Prison Radio
Sergio Hyland

Sup everybody. It’s Uptown Serg, and I got this piece that I want y’all to listen to.

When I arrived at SCI Chester back in 2016, one of the very first elders I met and befriended was Tommy Pirant. He was a gentle giant in the seventies and walking with the aid of a cane. Prison conditions had destroyed both of his knees, eventually putting so much strain on his back that he needed multiple surgeries.

When it got really bad, I forced Tommy to let me push him in his wheelchair as we both made our way to the medical department for our daily shots of insulin. See, like me, Tommy was a diabetic, but he had it under control. I remember getting a good laugh whenever I see this big old man walking around the unit with his tiny Chihuahua named Penny. Man he loved Penny, and Penny loved him. He treated that dog like family, but that’s how Tommy was and everybody knew it.

In fact, not long ago, he received a letter from the family of the person he was in prison for killing. They had forgiven them and wanted to know if there was anything they could do to help him to get out of prison and rejoin his family and community.

Soon after receiving the letter, he started the commutation process, hoping for relief from the life sentence that he’d been serving for nearly 30 years. That relief, however, never came. On January 23rd, 2021. My elder Tommy Pirant died from COVID-19. The deadly virus was Pennsylvania Secretary of Corrections John Wessel has allowed to spread uncontrollably throughout the Pennsylvania Department of Corrections.

With the elderly most at risk of succumbing to this virus, many people believe that the Pennsylvania Department of Corrections is turning a blind eye to the danger, hoping that the virus will finish what the government started.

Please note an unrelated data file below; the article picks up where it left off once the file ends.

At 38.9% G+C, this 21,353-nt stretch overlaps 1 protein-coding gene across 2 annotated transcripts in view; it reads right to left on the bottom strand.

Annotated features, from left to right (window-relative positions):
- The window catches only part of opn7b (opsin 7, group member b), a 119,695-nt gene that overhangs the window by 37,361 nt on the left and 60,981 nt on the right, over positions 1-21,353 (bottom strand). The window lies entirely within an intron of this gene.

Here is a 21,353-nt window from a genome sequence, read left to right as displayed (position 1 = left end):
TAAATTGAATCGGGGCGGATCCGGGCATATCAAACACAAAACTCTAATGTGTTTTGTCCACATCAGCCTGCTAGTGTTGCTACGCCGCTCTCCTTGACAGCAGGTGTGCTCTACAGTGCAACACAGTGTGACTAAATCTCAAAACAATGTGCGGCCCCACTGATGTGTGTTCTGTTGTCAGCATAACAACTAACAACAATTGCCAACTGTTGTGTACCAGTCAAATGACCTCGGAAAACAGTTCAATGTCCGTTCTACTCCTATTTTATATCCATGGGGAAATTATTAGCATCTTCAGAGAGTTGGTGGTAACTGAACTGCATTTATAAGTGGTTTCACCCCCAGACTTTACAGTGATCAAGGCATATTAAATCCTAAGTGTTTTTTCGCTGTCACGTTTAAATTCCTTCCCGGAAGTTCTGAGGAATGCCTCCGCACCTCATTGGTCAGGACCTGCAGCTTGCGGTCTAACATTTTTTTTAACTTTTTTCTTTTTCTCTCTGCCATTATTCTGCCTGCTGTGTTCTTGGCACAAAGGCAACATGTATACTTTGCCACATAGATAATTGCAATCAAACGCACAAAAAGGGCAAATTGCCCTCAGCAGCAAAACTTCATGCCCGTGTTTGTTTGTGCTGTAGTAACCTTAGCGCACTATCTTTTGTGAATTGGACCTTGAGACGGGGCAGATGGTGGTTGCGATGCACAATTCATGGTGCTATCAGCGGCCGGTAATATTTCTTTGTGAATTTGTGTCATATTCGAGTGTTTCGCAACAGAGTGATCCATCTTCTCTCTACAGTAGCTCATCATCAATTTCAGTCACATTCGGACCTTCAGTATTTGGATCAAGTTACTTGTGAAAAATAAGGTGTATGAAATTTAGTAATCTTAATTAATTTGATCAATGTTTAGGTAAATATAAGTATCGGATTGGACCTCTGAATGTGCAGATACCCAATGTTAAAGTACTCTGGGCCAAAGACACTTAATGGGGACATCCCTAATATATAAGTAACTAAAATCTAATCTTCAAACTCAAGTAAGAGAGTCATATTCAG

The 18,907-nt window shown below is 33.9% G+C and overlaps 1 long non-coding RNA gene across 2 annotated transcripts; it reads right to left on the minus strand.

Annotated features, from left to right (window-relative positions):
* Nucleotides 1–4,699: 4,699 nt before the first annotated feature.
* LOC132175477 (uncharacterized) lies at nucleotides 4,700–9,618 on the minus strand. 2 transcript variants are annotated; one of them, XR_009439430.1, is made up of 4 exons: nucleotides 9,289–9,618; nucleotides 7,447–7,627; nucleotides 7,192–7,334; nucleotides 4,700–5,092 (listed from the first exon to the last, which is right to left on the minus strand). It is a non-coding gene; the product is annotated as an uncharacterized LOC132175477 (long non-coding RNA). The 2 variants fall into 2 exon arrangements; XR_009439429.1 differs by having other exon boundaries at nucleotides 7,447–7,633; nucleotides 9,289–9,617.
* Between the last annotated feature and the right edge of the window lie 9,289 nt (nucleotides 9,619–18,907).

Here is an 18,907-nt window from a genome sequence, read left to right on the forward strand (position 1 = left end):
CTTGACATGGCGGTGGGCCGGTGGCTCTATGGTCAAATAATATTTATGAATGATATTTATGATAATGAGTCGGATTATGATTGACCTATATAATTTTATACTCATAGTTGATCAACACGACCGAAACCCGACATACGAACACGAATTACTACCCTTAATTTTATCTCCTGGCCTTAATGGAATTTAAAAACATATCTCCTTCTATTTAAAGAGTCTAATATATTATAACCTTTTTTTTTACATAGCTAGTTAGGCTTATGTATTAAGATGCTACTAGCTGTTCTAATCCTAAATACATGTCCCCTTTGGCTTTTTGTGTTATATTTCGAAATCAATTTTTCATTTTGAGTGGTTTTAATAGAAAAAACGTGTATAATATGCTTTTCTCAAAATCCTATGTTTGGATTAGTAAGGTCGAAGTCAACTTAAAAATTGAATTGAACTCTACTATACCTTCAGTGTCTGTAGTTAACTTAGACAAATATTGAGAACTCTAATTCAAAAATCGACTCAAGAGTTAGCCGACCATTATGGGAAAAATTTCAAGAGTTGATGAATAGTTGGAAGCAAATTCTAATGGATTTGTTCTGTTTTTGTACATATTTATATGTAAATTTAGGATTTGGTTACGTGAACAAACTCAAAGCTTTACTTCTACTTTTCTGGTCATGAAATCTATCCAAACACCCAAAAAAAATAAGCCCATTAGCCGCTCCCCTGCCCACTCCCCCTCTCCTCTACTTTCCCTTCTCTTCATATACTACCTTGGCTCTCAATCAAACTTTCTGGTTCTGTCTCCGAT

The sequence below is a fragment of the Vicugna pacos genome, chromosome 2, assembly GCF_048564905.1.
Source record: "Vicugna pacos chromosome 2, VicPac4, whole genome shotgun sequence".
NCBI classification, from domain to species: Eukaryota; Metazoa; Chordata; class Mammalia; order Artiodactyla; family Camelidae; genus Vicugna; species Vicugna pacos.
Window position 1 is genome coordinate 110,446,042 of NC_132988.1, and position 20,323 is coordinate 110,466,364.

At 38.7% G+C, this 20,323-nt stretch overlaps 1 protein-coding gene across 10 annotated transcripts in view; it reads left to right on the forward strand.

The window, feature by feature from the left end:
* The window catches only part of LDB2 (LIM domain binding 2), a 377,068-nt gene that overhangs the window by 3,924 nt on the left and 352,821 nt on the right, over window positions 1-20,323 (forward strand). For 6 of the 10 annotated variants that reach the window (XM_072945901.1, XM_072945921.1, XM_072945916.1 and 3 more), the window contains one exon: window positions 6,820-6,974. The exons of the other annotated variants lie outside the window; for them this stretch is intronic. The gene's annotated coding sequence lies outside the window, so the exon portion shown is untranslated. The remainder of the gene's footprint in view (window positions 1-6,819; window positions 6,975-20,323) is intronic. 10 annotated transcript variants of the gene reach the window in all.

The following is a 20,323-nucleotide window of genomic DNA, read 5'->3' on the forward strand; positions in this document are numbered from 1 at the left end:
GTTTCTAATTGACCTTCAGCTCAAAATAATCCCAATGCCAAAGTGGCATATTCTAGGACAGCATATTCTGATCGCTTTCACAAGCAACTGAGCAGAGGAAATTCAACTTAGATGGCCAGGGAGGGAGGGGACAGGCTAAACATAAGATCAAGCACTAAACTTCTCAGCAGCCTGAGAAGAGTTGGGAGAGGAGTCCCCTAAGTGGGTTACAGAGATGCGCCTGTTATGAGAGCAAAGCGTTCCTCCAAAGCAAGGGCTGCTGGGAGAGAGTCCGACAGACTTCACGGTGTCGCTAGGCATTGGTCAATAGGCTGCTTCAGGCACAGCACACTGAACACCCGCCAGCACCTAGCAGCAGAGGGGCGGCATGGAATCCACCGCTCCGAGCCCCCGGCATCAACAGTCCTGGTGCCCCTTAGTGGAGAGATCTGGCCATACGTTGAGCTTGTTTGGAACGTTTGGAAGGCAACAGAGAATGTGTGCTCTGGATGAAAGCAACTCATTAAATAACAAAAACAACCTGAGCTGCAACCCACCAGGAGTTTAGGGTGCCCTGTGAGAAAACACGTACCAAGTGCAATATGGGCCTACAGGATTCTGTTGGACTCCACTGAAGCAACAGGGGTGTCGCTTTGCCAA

In Pennsylvania, a life sentence is a death sentence. And with the aging population of prisoners steadily increasing, so too is the prison budget. This leaves many of us to wonder if the Pennsylvania Department of Corrections and government officials are conspiring to rid themselves of costly financial liabilities.

Such a cynical thought shouldn’t be summarily dismissed. In fact, many years ago, the federal prison system embraced the policy of death by attrition with political prisoners and other elder leaders would be thrown into solitary confinement until their deaths. The idea was to let these leaders die off through old age and other health issues. Since this pandemic has begin, several of our elders have died. Several more remain sick but are still fighting.

When I heard that Russell “Maroon” Shoatz was sick with COVID-19, I felt an ominous pain in my stomach, similar to the one I felt when I received news of my own father’s death. Like Tommy Pirant, Russell Shoatz is in his seventies. He has been incarcerated for nearly five decades straight. And during those 50 years, Russell Schoatz has been a leader, mentor, teacher, and father figure to innumerable young men who entered prison with diseased and corrupt mentalities.

I should know, because I’m one of them. I’m one of those men who wants to embrace the culture of self-hatred and violence. But because of Russell Shoatz and men like him, my life is completely different today, as so on the lives of countless others.

And July of 2019, several string legislators came into SCI Chester and watched the video of aging lifers making their case for compassionate release. Each of these men has spent at least 30 years in prison and suffered from serious medical issues among those men were Dennis McElany, Alvin Joiner, Tommy Pirant, and Leroy Ponzo.

Nobody, especially me, would have guessed that all of these men would be killed by John Wessel’s reckless mishandling of the COVID-19 crisis. And while these shameful, spineless, ruthless bureaucrats continue in their efforts to deceive, I will continue risking my life and freedom to shine a light in the dark crevices where society has decided to hide the monsters that they hope to create.

Thanks for listening. You can follow me on Instagram @uptownserg.

These commentaries are recorded by Noelle Hanrahan of Prison Radio.